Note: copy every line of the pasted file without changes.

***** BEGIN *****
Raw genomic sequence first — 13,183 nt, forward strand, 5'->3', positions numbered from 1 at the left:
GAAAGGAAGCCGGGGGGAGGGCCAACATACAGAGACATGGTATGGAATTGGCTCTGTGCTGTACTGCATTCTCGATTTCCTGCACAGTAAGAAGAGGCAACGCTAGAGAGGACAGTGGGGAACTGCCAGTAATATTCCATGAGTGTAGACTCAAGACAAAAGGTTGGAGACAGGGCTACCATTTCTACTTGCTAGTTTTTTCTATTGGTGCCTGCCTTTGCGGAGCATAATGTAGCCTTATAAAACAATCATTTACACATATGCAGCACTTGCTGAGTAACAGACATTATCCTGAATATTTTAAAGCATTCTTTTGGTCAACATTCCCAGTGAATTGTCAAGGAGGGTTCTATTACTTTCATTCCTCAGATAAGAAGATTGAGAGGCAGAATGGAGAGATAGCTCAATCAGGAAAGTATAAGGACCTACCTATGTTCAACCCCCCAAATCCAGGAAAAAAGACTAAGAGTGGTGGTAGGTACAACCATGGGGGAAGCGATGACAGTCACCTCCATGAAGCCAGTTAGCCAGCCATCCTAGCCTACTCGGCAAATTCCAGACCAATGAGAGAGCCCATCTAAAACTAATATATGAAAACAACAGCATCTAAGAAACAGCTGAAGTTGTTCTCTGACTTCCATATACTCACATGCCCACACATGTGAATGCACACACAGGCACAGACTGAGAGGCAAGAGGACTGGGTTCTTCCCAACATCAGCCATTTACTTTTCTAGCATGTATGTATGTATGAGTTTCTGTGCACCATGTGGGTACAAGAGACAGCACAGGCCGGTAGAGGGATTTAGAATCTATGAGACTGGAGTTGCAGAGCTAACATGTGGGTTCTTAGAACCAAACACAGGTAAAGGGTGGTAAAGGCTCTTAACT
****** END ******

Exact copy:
Raw genomic sequence first — 13,183 nt, forward strand, 5'->3', positions numbered from 1 at the left:
GAAAGGAAGCCGGGGGGAGGGCCAACATACAGAGACATGGTATGGAATTGGCTCTGTGCTGTACTGCATTCTCGATTTCCTGCACAGTAAGAAGAGGCAACGCTAGAGAGGACAGTGGGGAACTGCCAGTAATATTCCATGAGTGTAGACTCAAGACAAAAGGTTGGAGACAGGGCTACCATTTCTACTTGCTAGTTTTTTCTATTGGTGCCTGCCTTTGCGGAGCATAATGTAGCCTTATAAAACAATCATTTACACATATGCAGCACTTGCTGAGTAACAGACATTATCCTGAATATTTTAAAGCATTCTTTTGGTCAACATTCCCAGTGAATTGTCAAGGAGGGTTCTATTACTTTCATTCCTCAGATAAGAAGATTGAGAGGCAGAATGGAGAGATAGCTCAATCAGGAAAGTATAAGGACCTACCTATGTTCAACCCCCCAAATCCAGGAAAAAAGACTAAGAGTGGTGGTAGGTACAACCATGGGGGAAGCGATGACAGTCACCTCCATGAAGCCAGTTAGCCAGCCATCCTAGCCTACTCGGCAAATTCCAGACCAATGAGAGAGCCCATCTAAAACTAATATATGAAAACAACAGCATCTAAGAAACAGCTGAAGTTGTTCTCTGACTTCCATATACTCACATGCCCACACATGTGAATGCACACACAGGCACAGACTGAGAGGCAAGAGGACTGGGTTCTTCCCAACATCAGCCATTTACTTTTCTAGCATGTATGTATGTATGAGTTTCTGTGCACCATGTGGGTACAAGAGACAGCACAGGCCGGTAGAGGGATTTAGAATCTATGAGACTGGAGTTGCAGAGCTAACATGTGGGTTCTTAGAACCAAACACAGGTAAAGGGTGGTAAAGGCTCTTAACT